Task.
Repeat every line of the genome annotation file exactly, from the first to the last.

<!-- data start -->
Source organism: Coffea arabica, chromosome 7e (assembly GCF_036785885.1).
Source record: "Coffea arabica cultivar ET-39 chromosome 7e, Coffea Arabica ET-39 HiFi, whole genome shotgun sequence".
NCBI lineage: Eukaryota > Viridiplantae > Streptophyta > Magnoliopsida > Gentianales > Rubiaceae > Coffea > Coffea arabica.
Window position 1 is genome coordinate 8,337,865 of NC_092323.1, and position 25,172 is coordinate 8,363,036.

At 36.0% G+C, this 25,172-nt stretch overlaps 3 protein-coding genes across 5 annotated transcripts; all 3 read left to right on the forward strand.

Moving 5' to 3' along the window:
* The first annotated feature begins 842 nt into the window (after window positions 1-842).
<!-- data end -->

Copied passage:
Source organism: Coffea arabica, chromosome 7e (assembly GCF_036785885.1).
Source record: "Coffea arabica cultivar ET-39 chromosome 7e, Coffea Arabica ET-39 HiFi, whole genome shotgun sequence".
NCBI lineage: Eukaryota > Viridiplantae > Streptophyta > Magnoliopsida > Gentianales > Rubiaceae > Coffea > Coffea arabica.
Window position 1 is genome coordinate 8,337,865 of NC_092323.1, and position 25,172 is coordinate 8,363,036.

At 36.0% G+C, this 25,172-nt stretch overlaps 3 protein-coding genes across 5 annotated transcripts; all 3 read left to right on the forward strand.

Moving 5' to 3' along the window:
* The first annotated feature begins 842 nt into the window (after window positions 1-842).